Organize your Community for Neighborhood TNR

Getting your community involved in a Trap-Neuter-Return (TNR) effort is a great pro-active step in protecting and improving the lives of cats. Here’s how to get started:

  • Hold a How to Help Community Cats Workshop (or have a screening of our webinar “Helping Cats in Your Community”). Get the word out by chatting with your neighbors, posting on your local listserv or social network, and adding it to community calendars and bulletin boards.
  • Recruit volunteers. Don’t do it alone! Involve members of your community along the way. Break down what needs to be done into small, manageable tasks. For example, if two people trap, someone else can drive the cats to the clinic, someone else can drive them back from the clinic, someone else can feed the cats one day a week, and so on.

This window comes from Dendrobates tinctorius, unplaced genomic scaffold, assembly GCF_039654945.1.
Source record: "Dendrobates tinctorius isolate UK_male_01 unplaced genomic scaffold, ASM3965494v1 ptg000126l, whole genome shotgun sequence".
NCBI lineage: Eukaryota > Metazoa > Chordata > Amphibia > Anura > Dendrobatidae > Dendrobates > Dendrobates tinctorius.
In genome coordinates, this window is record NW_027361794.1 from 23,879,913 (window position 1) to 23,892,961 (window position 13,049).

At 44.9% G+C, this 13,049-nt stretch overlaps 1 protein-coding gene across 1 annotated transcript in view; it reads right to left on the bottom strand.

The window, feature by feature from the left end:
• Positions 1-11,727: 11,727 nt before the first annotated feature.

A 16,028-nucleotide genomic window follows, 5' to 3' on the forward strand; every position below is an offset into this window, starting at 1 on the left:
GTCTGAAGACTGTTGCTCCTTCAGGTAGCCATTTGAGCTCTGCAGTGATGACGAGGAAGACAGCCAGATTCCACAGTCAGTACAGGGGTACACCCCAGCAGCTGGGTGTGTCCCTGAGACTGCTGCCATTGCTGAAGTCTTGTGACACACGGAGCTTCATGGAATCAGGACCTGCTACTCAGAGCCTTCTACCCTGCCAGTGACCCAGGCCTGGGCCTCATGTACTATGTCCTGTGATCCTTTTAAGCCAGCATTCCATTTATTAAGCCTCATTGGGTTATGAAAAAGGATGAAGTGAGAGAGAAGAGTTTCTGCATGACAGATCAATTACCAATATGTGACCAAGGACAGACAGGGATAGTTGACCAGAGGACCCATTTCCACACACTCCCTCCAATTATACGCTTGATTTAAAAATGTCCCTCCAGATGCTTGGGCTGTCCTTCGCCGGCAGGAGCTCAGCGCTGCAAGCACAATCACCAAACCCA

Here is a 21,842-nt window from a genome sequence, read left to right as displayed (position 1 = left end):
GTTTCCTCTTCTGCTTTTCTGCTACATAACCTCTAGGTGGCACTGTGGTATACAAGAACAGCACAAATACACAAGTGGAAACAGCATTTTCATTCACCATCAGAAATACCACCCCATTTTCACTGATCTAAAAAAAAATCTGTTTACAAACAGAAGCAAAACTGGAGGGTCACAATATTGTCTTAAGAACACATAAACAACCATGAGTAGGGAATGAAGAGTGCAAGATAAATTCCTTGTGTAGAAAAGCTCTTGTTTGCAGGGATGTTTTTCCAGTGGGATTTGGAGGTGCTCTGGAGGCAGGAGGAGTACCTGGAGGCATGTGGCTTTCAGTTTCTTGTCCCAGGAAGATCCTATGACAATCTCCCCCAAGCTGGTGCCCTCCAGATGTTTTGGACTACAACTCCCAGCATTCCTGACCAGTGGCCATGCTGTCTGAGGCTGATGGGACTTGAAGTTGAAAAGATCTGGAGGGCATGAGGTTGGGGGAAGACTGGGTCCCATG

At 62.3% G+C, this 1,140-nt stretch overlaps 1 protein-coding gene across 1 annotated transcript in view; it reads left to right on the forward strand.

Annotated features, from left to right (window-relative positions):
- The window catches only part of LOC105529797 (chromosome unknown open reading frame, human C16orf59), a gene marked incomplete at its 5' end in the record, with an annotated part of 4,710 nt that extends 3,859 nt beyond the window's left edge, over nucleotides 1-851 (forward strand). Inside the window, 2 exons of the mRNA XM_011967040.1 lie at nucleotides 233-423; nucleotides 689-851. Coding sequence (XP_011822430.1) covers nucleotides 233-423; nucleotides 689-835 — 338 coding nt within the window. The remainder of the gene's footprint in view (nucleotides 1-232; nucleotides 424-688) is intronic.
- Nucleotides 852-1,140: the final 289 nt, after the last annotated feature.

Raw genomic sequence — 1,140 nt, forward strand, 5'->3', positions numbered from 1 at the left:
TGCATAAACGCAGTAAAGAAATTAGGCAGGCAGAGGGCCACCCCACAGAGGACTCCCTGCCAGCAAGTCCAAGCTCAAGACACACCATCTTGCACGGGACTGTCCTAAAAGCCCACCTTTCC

• Make a plan for funding your TNR effort. At the minimum, you’ll need to pay for spay and neuter surgeries, but you may also need to purchase your own humane box traps, deterrents, and other equipment. Plan for how you’ll cover the expenses. Our Financial Resources and Fundraising Tips will help.
  • Launch your TNR program. After all of your planning and community collaboration, it’s time to TNR some cats! Just follow our Step-by-Step Guide to Trap-Neuter-Return.
  • Protect cats by advocating for humane policies where you live. Stay up-to-date on your community’s policies and laws that affect cats, and take an active role to ensure cats are protected. Our Advocacy Toolkit will show you how.
  • Keep it going. A feline-friendly community isn’t a destination, it’s a journey! Continue your TNR efforts, advocate for humane policies, and collaborate with your neighbors to ensure cats’ well-being.

This really puts the “community” in community cats! By involving the community up front in your TNR effort you’ll have a more sustainable program and avoid many potential conflicts down the road.

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